How to Shoot Good Smartphone Video for Zillow

September 17th, 2017

A couple of weeks ago, we talked about the limitations of shooting video on your smartphone for Zillow and the fact that Realtors want Zillow video because it gives listings on Zillow better exposure. I’ve always hated video walk throughs I see on Zillow until I saw the Zideo by Michele Sheiko who commented on the post. The term Zideo is Michele’s invention for Zillow video.

I think it is instructive for those who must shoot Zideo to look at what Michele has done to make her Zideo better than most. Frankly, it’s the best I’ve seen:

  1. She is using a quality wide angle lens for her iPhone (Zeiss ExoLens). Here is a quality wide angle lens for the Samsung Galaxy S7 that is similar to the Zeiss ExoLens, thanks to Joe Zekas. I’ve tried 6 different wide angle lenses for my iPhone and most of them are junk the Zeiss lens is the only one I’ve personally used that isn’t junk!
  2. She is using a Zhiyun Crane-M 3 Axis Brushless Handheld Gimbal. A gimbal smooths out the movement as she walks through the property.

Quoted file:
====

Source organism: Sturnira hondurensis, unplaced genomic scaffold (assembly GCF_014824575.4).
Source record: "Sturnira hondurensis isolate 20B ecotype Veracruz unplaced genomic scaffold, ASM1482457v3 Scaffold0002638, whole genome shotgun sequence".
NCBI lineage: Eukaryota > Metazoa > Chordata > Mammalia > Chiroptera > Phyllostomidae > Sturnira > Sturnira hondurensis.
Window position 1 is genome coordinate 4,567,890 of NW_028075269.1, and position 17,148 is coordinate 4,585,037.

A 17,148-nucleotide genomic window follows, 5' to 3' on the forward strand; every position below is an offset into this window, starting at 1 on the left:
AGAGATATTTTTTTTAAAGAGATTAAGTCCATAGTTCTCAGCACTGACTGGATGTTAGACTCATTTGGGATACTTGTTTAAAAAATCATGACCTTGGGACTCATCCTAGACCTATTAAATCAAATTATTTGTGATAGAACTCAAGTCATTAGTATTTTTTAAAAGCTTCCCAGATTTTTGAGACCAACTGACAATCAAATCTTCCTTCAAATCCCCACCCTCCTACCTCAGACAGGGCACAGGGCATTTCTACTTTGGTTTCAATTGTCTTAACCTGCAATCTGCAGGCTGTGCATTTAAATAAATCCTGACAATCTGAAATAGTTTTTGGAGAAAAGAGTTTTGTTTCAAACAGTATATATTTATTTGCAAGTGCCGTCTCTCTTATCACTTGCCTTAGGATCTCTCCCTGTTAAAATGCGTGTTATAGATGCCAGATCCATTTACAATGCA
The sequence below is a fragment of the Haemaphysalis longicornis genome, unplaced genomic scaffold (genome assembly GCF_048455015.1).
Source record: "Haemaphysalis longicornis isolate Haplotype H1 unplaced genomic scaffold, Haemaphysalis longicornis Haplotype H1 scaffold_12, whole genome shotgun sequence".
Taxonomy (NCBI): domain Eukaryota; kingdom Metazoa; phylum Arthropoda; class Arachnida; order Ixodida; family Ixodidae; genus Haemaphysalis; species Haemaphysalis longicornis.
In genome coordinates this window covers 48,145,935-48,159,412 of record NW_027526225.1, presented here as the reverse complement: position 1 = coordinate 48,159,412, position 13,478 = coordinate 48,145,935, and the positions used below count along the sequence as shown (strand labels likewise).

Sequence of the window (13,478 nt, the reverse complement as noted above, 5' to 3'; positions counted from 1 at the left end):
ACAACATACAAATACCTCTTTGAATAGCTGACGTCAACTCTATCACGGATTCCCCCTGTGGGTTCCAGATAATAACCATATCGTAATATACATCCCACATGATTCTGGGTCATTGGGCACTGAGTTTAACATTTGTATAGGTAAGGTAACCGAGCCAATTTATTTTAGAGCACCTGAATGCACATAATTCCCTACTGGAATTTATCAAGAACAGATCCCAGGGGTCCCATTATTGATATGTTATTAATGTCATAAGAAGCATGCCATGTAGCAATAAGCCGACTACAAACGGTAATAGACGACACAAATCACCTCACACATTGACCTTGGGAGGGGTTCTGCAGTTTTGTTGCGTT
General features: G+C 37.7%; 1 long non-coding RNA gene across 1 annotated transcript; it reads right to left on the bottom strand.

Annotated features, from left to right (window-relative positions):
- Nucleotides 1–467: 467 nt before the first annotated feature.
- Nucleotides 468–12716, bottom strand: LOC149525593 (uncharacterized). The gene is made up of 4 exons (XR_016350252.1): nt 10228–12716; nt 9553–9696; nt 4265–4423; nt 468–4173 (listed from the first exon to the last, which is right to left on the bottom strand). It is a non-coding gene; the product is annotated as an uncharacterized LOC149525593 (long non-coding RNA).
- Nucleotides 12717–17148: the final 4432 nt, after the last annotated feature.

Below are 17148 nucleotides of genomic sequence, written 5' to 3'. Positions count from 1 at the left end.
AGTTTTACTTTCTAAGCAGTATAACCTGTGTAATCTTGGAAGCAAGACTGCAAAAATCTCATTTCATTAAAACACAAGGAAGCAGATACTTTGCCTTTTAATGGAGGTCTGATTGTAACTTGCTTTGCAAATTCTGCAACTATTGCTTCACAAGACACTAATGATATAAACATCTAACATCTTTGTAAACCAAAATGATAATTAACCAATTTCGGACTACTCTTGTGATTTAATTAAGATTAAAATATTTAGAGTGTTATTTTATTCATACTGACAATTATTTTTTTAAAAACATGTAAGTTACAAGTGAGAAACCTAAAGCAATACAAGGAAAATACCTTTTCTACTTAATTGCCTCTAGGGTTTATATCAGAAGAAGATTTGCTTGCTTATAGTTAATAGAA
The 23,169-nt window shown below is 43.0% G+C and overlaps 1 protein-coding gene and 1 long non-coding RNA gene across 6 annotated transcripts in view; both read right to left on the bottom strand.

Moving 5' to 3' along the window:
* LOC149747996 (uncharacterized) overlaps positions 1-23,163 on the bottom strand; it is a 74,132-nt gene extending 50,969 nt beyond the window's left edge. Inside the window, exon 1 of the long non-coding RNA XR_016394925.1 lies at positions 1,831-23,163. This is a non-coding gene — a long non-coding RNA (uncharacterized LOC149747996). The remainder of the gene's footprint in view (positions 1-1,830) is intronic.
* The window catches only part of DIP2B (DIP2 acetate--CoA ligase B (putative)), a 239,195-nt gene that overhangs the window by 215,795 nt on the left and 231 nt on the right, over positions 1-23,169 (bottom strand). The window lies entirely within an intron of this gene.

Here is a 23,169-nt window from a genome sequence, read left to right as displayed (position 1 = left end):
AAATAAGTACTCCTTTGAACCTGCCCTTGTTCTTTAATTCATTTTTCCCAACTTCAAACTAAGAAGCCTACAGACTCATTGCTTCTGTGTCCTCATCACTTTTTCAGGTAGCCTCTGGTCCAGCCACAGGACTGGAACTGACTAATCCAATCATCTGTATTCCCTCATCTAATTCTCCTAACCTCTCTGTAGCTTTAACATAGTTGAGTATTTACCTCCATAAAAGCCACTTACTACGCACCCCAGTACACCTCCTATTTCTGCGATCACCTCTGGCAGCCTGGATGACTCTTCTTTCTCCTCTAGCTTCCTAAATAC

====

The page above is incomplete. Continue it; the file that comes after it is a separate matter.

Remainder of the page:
3. She walks and moves very slowly through the property. Nothing drives a viewer more crazy than fast camera movements.

Note: these quality wide angle lenses are heavy. I found out the hard way that some gimbals don’t have a high enough payload to work with smartphones that have heavy lenses. The Zhiyun Crane above does work with heavy smartphones or mirrorless cameras weighing less than or equal to 650 grams.

So if you are a real estate photographer who provides a service of smartphone video for Zillow listings, spend a few hundred dollars and buy a quality wide angle lens and Zhiyun Crane like Michele has so you can make decent looking Zillow videos.